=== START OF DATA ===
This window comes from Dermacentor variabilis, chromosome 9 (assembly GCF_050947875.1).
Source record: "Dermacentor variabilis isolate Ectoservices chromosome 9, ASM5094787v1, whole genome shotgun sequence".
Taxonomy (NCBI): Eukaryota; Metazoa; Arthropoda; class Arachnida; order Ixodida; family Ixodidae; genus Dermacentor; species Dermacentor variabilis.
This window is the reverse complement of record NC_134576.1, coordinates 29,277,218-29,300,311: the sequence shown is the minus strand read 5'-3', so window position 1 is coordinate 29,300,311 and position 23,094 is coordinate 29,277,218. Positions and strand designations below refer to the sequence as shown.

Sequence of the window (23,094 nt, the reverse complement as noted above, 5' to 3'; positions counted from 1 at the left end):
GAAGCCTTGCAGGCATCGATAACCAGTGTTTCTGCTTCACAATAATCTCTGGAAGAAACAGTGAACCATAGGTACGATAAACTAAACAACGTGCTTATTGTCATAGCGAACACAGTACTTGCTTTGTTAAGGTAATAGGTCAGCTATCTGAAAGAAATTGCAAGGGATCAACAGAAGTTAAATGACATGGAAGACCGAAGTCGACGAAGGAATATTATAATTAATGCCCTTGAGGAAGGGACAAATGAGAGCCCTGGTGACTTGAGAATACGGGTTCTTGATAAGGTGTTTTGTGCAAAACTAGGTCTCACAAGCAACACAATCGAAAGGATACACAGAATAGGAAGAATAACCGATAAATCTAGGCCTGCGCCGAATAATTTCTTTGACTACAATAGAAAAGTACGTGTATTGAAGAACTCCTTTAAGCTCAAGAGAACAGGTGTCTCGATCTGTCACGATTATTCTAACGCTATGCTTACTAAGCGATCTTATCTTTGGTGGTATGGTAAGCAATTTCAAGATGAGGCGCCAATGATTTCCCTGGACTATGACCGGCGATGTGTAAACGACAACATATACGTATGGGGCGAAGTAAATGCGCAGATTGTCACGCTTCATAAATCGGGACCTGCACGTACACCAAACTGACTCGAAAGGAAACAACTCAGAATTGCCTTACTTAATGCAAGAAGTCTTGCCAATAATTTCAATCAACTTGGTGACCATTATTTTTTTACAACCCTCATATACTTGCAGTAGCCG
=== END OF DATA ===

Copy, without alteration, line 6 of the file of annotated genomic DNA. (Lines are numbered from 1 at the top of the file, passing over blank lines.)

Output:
GAAGCCTTGCAGGCATCGATAACCAGTGTTTCTGCTTCACAATAATCTCTGGAAGAAACAGTGAACCATAGGTACGATAAACTAAACAACGTGCTTATTGTCATAGCGAACACAGTACTTGCTTTGTTAAGGTAATAGGTCAGCTATCTGAAAGAAATTGCAAGGGATCAACAGAAGTTAAATGACATGGAAGACCGAAGTCGACGAAGGAATATTATAATTAATGCCCTTGAGGAAGGGACAAATGAGAGCCCTGGTGACTTGAGAATACGGGTTCTTGATAAGGTGTTTTGTGCAAAACTAGGTCTCACAAGCAACACAATCGAAAGGATACACAGAATAGGAAGAATAACCGATAAATCTAGGCCTGCGCCGAATAATTTCTTTGACTACAATAGAAAAGTACGTGTATTGAAGAACTCCTTTAAGCTCAAGAGAACAGGTGTCTCGATCTGTCACGATTATTCTAACGCTATGCTTACTAAGCGATCTTATCTTTGGTGGTATGGTAAGCAATTTCAAGATGAGGCGCCAATGATTTCCCTGGACTATGACCGGCGATGTGTAAACGACAACATATACGTATGGGGCGAAGTAAATGCGCAGATTGTCACGCTTCATAAATCGGGACCTGCACGTACACCAAACTGACTCGAAAGGAAACAACTCAGAATTGCCTTACTTAATGCAAGAAGTCTTGCCAATAATTTCAATCAACTTGGTGACCATTATTTTTTTACAACCCTCATATACTTGCAGTAGCCG